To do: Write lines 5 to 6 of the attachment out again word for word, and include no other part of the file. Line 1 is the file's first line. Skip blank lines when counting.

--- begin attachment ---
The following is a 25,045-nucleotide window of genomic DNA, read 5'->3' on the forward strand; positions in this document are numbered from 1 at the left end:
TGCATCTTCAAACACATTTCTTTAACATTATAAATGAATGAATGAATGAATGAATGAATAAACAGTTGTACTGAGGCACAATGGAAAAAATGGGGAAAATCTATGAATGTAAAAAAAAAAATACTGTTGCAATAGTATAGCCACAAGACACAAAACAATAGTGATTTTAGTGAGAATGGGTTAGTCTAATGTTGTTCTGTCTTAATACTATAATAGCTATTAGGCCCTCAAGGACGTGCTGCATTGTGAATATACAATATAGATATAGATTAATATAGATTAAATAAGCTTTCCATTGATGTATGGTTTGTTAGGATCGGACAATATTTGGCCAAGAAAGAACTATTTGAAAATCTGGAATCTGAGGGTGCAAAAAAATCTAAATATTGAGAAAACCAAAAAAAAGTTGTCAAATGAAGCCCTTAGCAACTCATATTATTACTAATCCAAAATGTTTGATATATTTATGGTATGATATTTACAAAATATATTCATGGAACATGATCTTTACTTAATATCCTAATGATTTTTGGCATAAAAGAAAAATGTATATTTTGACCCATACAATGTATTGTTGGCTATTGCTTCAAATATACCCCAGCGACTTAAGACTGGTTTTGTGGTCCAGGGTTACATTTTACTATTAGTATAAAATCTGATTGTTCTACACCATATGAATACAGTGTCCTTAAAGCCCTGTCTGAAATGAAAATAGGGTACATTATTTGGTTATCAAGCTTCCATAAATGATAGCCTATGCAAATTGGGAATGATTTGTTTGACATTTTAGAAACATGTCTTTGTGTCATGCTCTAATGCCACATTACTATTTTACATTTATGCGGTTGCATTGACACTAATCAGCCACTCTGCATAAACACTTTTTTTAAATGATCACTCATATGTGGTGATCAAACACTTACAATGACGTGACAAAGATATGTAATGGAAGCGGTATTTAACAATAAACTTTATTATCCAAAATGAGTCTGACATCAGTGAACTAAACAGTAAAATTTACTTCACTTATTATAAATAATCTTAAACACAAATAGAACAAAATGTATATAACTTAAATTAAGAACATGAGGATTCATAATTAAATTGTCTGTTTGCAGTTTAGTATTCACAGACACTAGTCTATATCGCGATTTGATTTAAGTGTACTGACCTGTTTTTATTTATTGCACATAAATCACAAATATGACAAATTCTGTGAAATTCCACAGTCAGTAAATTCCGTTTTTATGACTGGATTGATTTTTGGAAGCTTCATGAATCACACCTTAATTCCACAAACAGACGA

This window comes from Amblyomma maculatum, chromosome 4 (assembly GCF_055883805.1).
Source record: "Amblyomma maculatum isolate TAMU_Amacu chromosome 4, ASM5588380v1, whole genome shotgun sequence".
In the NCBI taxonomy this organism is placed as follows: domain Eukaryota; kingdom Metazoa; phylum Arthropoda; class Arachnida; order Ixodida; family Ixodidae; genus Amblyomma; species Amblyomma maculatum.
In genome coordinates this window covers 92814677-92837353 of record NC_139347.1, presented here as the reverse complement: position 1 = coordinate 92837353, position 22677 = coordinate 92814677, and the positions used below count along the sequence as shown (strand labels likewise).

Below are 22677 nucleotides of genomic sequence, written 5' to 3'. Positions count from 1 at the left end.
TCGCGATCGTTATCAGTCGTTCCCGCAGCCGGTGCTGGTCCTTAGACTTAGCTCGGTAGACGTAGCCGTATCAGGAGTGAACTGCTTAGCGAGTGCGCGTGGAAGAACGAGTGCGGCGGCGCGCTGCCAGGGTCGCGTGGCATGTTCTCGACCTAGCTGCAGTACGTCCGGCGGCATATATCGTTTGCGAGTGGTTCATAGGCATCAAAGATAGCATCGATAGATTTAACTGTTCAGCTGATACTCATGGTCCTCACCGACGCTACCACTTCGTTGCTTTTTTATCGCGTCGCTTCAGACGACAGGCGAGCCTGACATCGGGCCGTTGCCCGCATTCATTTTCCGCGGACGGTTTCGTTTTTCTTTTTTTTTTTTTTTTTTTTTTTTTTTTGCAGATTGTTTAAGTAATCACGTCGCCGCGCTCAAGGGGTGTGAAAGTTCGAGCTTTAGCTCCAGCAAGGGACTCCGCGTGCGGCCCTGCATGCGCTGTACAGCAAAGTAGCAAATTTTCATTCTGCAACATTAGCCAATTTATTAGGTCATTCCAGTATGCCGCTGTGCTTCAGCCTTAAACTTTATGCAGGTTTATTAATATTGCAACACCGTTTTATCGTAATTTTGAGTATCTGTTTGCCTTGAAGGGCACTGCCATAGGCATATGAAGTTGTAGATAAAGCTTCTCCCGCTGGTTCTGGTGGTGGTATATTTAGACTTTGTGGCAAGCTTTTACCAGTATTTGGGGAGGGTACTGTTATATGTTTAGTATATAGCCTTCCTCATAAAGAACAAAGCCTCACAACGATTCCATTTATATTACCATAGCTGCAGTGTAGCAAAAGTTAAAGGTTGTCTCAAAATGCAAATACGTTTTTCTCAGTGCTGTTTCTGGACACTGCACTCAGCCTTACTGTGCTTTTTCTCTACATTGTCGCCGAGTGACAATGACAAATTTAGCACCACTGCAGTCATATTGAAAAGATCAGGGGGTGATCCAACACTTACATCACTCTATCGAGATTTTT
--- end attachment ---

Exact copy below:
In the NCBI taxonomy this organism is placed as follows: domain Eukaryota; kingdom Metazoa; phylum Arthropoda; class Arachnida; order Ixodida; family Ixodidae; genus Amblyomma; species Amblyomma maculatum.
In genome coordinates this window covers 92814677-92837353 of record NC_139347.1, presented here as the reverse complement: position 1 = coordinate 92837353, position 22677 = coordinate 92814677, and the positions used below count along the sequence as shown (strand labels likewise).